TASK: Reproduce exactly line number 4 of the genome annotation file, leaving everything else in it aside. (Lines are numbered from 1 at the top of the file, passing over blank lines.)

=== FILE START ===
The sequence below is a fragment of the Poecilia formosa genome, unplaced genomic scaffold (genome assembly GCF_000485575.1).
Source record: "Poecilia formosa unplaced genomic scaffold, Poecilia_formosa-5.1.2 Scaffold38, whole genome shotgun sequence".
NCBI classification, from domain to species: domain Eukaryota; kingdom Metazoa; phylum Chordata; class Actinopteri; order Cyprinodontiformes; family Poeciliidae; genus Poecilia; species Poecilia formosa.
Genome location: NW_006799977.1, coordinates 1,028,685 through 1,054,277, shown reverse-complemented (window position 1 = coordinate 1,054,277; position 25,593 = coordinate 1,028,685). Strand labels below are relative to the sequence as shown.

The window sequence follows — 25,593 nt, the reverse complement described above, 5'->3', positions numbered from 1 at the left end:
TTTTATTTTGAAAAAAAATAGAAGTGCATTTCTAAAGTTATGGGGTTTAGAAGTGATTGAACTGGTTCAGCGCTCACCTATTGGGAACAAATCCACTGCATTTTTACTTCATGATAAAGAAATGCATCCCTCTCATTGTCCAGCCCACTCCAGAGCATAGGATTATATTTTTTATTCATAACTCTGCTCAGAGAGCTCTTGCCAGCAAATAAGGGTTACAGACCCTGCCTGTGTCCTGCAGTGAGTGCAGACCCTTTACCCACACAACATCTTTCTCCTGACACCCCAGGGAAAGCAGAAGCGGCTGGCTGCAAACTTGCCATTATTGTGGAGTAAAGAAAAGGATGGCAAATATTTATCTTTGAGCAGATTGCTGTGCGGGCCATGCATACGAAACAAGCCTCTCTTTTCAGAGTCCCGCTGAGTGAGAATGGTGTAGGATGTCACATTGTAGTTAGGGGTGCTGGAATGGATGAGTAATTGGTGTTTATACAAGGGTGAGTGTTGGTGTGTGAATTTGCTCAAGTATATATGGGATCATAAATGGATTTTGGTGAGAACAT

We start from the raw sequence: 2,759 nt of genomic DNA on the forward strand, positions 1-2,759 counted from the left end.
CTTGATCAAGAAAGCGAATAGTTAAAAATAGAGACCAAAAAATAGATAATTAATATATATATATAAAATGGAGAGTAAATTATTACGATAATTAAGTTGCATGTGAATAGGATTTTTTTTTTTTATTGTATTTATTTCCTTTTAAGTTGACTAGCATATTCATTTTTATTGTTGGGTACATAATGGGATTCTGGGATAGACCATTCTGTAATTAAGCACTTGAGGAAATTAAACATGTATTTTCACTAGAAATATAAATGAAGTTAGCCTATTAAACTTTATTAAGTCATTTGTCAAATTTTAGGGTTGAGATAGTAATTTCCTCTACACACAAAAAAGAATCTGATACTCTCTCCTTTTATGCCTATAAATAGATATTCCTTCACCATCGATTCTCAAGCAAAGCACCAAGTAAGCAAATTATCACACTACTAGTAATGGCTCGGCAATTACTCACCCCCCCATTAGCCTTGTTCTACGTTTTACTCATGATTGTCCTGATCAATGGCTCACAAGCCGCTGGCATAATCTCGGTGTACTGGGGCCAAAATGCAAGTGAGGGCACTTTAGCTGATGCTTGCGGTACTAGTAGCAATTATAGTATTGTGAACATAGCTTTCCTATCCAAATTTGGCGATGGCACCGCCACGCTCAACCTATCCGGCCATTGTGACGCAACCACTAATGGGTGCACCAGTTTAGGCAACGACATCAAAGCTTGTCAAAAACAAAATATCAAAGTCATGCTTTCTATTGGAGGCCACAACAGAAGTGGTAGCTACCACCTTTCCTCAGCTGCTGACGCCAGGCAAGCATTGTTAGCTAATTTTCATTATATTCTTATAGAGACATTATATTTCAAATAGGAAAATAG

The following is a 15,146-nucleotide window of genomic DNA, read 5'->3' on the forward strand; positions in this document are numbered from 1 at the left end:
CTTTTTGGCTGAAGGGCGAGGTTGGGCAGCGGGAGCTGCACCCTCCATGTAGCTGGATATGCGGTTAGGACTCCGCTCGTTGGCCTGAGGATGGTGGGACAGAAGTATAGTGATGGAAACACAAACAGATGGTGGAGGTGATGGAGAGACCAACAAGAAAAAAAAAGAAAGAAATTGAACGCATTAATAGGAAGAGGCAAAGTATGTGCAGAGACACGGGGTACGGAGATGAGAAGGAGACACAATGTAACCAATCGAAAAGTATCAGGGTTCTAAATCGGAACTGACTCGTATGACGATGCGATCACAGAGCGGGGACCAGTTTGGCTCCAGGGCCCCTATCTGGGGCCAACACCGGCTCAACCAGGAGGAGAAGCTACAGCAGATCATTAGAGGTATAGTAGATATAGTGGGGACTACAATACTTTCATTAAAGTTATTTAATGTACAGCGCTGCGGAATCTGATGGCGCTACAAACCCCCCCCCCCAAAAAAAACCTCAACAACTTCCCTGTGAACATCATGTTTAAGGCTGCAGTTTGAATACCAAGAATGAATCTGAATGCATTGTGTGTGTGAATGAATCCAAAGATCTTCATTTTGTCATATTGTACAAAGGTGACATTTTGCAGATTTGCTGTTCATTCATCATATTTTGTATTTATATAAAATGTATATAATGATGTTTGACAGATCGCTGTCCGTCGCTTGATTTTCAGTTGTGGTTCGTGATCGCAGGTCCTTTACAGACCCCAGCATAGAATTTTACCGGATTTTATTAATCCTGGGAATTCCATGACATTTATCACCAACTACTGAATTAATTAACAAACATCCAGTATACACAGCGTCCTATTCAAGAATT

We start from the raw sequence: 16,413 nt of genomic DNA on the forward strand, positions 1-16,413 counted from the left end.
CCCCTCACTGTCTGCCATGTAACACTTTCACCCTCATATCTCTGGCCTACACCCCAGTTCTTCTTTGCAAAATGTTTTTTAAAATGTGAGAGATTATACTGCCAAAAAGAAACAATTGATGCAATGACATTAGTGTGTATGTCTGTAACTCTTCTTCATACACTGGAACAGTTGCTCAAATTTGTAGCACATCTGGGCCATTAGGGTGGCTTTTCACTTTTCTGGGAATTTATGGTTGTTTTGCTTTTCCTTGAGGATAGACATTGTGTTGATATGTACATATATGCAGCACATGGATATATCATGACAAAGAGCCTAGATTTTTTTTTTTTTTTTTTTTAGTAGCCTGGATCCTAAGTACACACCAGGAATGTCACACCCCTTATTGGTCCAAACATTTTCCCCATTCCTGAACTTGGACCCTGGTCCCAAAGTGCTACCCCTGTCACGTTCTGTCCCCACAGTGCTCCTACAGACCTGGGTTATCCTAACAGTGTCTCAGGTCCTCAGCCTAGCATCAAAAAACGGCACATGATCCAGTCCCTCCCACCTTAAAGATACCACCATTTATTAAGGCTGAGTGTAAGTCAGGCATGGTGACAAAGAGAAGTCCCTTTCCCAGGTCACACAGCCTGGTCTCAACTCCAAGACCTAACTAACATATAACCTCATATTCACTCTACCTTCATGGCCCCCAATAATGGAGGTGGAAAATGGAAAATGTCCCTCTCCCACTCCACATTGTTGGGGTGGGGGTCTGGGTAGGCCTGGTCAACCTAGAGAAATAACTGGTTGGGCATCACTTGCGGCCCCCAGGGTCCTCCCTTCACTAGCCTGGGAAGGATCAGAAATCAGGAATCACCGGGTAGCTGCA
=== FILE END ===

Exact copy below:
Genome location: NW_006799977.1, coordinates 1,028,685 through 1,054,277, shown reverse-complemented (window position 1 = coordinate 1,054,277; position 25,593 = coordinate 1,028,685). Strand labels below are relative to the sequence as shown.